Welcome to
Smart About Water

A place to understand approaches to water-resource management in the Truckee Meadows.

It's Time To Winterize Your Home!

Each winter brings the challenge of protecting your home from potential water damage caused by freezing pipes. Fortunately, there are some easy steps you can take, BEFORE this type of weather sets in, that can lower the risk of burst plumbing.


Landscape irrigation systems should be turned off and drained by the end of October (usually) and it's pretty easy to do. Here is a short tutorial to help walk you through the process in less than four minutes. When you are done with your sprinklers, don't forget to disconnect your hoses from their spigots, so water can drain. Also remember to drain all the water from hoses too, so you can use them if needed.


Pipes are most likely to freeze in unheated interior areas like attics, basements, garages, and crawl spaces. Also, pipes that run against exterior walls that have little or no insulation can be subject to freezing as well.

Closing vents and sealing exterior cracks can help insulate interior spaces, as can wrapping water pipes with appropriate pipe-wrapping materials that can be purchased at hardware and building supply stores.

Read here for more tips on how to winterize your home before cold weather sets-in and protect your property from unexpected damage and expensive repairs.

Truckee River and Tahoe Basins: Daily Water Update

Daily SNOTEL Basin Index

Year-to-date indexes represent % of normal snow water equivalent compared to median value on this day for the 1981-2010 period.

This provisional data is provided by the Natural Resources Conversation Service, and is subject to revision. Null percentages mean there is no measurable snowpack on that day.

Current Truckee River Flow

A key location where Truckee River flows are measured (in cubic feet per second or cfs) is near the California-Nevada state line, at the USGS Farad gaging station. This is the gaging station where required rates of flow are measured.

From March through September the required rate of flow is set for 500 cfs, and between October and February required rate of flow is 400 cfs. Flow rates are managed by the Federal Water Master and all data is provided by the United States Geological Survey.

For responsible recreational enthusiasts who monitor these flows, this map outlines all access points, features, diversions and portage options along the Truckee River from Truckee, CA to Tracy, NV.

Upstream Water Storage

Volume of water is measured in Acre Feet (AF). While many stakeholders also store water upstream, information shown here only reflects the upstream reserves held by Truckee Meadows Water Authority.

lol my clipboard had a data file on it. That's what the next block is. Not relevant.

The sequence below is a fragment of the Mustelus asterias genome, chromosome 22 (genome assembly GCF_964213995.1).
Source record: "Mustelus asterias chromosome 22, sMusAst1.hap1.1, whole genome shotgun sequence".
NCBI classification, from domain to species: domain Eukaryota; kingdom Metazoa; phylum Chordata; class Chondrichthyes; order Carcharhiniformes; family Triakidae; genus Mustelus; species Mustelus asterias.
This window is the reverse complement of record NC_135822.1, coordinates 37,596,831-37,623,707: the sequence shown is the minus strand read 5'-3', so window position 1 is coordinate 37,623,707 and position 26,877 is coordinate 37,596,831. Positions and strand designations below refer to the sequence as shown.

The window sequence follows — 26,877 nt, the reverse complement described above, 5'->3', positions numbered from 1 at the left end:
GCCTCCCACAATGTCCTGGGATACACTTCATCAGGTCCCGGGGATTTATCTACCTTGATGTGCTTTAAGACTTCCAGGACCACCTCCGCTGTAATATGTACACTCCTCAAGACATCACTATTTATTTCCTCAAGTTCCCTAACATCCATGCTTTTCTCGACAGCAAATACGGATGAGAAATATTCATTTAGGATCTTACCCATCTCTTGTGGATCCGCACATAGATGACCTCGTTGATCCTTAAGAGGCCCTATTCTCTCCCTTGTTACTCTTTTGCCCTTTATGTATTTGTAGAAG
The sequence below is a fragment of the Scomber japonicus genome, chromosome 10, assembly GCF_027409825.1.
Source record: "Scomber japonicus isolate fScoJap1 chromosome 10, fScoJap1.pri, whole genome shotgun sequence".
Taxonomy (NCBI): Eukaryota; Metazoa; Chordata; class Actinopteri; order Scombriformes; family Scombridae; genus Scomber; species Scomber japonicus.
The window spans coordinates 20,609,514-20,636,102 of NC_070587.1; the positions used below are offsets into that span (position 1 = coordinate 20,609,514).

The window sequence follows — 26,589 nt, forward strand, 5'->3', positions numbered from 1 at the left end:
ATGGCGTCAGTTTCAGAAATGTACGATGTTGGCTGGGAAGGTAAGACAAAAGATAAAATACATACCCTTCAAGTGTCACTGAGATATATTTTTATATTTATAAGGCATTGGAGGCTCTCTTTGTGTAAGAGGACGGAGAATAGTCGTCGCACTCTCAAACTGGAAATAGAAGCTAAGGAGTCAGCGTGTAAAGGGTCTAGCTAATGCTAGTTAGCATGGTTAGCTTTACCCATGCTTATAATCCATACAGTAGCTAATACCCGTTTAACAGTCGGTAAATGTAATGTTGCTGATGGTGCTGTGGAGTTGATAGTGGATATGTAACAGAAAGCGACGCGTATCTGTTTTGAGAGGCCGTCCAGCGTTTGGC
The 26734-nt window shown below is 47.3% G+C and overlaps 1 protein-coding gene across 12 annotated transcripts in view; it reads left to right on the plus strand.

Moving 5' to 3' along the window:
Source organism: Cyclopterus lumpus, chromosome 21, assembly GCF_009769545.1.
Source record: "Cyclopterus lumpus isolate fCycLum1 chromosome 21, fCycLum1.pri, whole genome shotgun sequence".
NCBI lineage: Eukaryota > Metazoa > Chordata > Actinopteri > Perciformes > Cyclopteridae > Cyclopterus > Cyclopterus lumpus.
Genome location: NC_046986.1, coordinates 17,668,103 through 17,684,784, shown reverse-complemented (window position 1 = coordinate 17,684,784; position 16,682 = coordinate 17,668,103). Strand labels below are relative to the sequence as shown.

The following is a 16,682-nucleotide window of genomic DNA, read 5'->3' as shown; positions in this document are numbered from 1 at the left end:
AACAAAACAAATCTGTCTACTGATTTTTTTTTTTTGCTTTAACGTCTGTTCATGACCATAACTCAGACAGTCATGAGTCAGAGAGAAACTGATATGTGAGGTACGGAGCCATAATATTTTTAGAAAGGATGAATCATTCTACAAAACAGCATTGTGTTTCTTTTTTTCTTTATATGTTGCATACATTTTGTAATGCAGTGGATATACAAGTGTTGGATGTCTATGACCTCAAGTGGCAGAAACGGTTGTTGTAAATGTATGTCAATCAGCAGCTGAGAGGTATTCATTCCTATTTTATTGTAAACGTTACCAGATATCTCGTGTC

Water stored by TMWA is updated daily:

Boca Reservoir10,248 Acre Feet
Donner Lake*2,985 Acre Feet
Independence Lake*14,486 Acre Feet
Prosser Reservoir0 Acre Feet
Stampede Reservoir13,113 Acre Feet
Lake Tahoe5,228 Acre Feet

*TMWA owns 100% of the storage at both Donner and Independence Lakes.

Current Lake Tahoe Level

The Dam at Tahoe City controls the amount of water released into the Truckee River. It can retain 6.1 feet of Lake Tahoe, or at maximum 744,600 acre feet of water. This maximum volume is met when water behind the dam reaches an elevation of 6229.10 feet.

Water Treatment Plant Production

Water from the Truckee Meadows is treated at two locations: the Chalk Bluff Treatment Plant in northwest Reno and the Glendale Water Treatment Plant in Sparks. Treatment plant output varies by season, as peak summertime customer demand can be as much as 4 times typical wintertime customer demand.

Many residents in the region are also served by groundwater wells.

Hydroelectric Production

The Truckee River is an excellent source of hydroelectric power. In fact, Fleish, Verdi and Washoe hydroelectric power plants produce an average of 50,000 kWh per year. This clean energy offsets the operational power costs for Truckee Meadows Water Authority and is a key contributing factor for keeping water rates as low as possible for customers. Benefits to the environment are sizable as well. Every day that the hydroelectric plants run at full capacity, over 90,500 pounds of CO2 emissions are effectively eliminated from our atmosphere.

Participate and Learn

Coming Events

Community gatherings to learn, protect or celebrate water in our region.

Coming Tours

Visit different locations and facilities that are a part of the region's watershed or water management infrastructure.

Ongoing Workshops

Providing interactive and hands-on learning experiences to ‘do-it-yourself’.


Truckee Meadows Water Authority (TMWA)
City of Reno
Washoe County
City of Sparks